One of the many aspects of HS2 which has been criticised, even ridiculed, since the outset of the project has been the business case. One of the fundamental gaping holes in it has been the grossly inflated passenger forecast which was used to justify the need for the project. With these passenger numbers, the business case proudly claimed that HS2 would stand alone among high speed rail networks around the world, and it would actually make a profit.
It did not seem unreasonable to presume that as the Government stated HS2 would absolutely run 18 trains per hour each way, they had an estimate for the passenger numbers and an estimate for the fare revenue, then they must have an estimate for the ticket prices, as it would be impossible to work out the total revenues without them. However, every politician who has been asked about this has on one hand denied HS2 would inevitably be a premium service, saying the fares would be the same as the ‘classic’ service, whilst on the other hand point-blank refusing to say this would be the case, saying “That would be for a future Government to decide”.
You might be forgiven for thinking that now the franchise for HS2 has gone out to tender, there might be a better idea of what the fares, and indeed the revenues which were previously stated in the business case, might actually be.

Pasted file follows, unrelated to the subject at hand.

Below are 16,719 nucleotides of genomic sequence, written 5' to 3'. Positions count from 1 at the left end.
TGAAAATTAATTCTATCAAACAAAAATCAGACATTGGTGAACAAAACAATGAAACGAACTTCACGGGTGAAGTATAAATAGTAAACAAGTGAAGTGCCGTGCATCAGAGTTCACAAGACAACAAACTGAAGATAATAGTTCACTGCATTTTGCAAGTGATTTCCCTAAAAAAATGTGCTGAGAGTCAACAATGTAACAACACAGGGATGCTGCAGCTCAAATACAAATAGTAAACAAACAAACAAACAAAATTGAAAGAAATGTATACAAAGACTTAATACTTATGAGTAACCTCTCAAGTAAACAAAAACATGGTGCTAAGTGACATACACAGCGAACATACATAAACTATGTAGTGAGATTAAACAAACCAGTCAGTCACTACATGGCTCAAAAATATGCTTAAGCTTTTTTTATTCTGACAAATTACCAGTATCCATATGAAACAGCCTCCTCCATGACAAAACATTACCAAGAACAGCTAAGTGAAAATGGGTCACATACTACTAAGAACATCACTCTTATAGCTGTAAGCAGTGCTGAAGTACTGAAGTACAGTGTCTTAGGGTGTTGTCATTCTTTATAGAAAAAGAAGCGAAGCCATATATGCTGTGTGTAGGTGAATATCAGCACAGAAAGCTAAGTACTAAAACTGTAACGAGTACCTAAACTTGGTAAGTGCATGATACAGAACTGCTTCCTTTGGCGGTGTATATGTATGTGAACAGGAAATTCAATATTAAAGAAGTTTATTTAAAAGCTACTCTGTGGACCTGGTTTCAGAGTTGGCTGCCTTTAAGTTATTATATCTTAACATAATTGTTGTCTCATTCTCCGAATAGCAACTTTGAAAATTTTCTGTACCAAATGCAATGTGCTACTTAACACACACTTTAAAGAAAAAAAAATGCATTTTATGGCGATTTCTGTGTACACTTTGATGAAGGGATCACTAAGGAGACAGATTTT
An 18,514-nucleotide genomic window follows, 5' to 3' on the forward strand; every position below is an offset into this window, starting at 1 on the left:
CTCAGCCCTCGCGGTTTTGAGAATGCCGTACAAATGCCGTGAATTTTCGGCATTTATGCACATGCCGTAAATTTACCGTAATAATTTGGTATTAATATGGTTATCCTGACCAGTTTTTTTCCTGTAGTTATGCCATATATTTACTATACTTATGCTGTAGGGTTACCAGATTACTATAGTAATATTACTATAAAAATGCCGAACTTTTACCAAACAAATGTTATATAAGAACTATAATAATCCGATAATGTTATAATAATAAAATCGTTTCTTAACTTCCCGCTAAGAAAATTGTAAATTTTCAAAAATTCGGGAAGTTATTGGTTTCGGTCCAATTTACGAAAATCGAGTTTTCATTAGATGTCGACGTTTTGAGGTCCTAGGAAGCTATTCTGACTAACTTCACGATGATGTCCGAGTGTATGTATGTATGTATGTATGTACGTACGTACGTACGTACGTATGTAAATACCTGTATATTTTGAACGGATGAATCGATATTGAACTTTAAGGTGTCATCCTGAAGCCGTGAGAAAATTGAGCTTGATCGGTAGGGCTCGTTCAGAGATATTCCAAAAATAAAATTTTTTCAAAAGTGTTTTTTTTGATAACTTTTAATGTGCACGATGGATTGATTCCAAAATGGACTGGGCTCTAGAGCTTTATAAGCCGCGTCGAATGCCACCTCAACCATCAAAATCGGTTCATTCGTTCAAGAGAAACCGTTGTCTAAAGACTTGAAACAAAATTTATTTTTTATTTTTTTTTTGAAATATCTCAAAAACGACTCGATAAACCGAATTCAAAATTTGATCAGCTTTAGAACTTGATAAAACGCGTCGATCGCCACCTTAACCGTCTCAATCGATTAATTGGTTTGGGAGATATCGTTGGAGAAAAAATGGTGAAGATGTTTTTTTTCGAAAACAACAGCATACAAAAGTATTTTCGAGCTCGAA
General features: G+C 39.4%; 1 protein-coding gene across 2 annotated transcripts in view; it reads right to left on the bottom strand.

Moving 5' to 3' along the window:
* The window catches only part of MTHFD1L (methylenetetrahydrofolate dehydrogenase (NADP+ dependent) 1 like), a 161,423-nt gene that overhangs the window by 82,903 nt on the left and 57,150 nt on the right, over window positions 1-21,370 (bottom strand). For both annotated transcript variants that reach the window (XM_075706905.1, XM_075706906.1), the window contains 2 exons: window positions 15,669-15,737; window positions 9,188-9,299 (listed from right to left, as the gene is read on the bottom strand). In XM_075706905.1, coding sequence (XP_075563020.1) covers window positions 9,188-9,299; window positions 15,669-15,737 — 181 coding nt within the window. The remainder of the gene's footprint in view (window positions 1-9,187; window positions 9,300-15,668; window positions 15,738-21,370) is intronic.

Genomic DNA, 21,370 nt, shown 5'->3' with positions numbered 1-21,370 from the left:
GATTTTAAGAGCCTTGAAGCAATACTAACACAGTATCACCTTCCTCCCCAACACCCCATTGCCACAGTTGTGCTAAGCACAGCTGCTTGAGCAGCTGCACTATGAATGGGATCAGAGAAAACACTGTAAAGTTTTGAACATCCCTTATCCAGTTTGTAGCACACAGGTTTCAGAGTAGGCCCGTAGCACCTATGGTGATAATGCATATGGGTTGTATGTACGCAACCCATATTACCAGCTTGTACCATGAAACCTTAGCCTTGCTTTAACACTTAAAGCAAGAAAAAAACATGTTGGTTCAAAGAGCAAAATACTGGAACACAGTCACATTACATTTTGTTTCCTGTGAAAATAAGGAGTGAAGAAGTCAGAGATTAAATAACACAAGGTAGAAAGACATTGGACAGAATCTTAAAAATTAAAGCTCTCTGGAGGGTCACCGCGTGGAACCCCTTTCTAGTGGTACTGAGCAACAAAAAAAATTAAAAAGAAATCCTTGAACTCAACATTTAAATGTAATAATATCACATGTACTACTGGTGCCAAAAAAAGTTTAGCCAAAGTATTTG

In fact what we’ve actually had is an effective admission that not only has no-one got a clue, but that no-one has ever had a clue. Shadow Secretary of State for Transport Andy McDonald recently submitted this written question;
“To ask the Secretary of State for Transport, what estimate he has made of the annual total fare income from High-Speed 2 services as part of the West Coast Partnership franchise.”
This is the answer from DfT Parliamentary Under-Secretary Paul Maynard;
“The West Coast Partnership will be tasked with optimising the post-HS2 commencement service offer, utilising the total capacity available on the High Speed and intercity conventional services. This is something they will undertake during the early years of the franchise in preparation for the HS2 service launch in 2026.”
Whilst that answer was an attempt at evasion, in reality it is an admission that not only is there no estimate and it’ll it’s a while before there is, but also that there has never really been one. The correct answer to the actual question would have been “There isn’t one”.
But more than that, the answer now seems to suggest the service patterns for both HS2 and the WCML are not something Government seem to be bothered about, as these decisions will be left to the franchise winner. This statement completely undermines many of the ‘facts’ from the HS2 business case which we have been told would be absolute over the last seven years, but as we always knew the business case was made up, I suppose it’s no real surprise.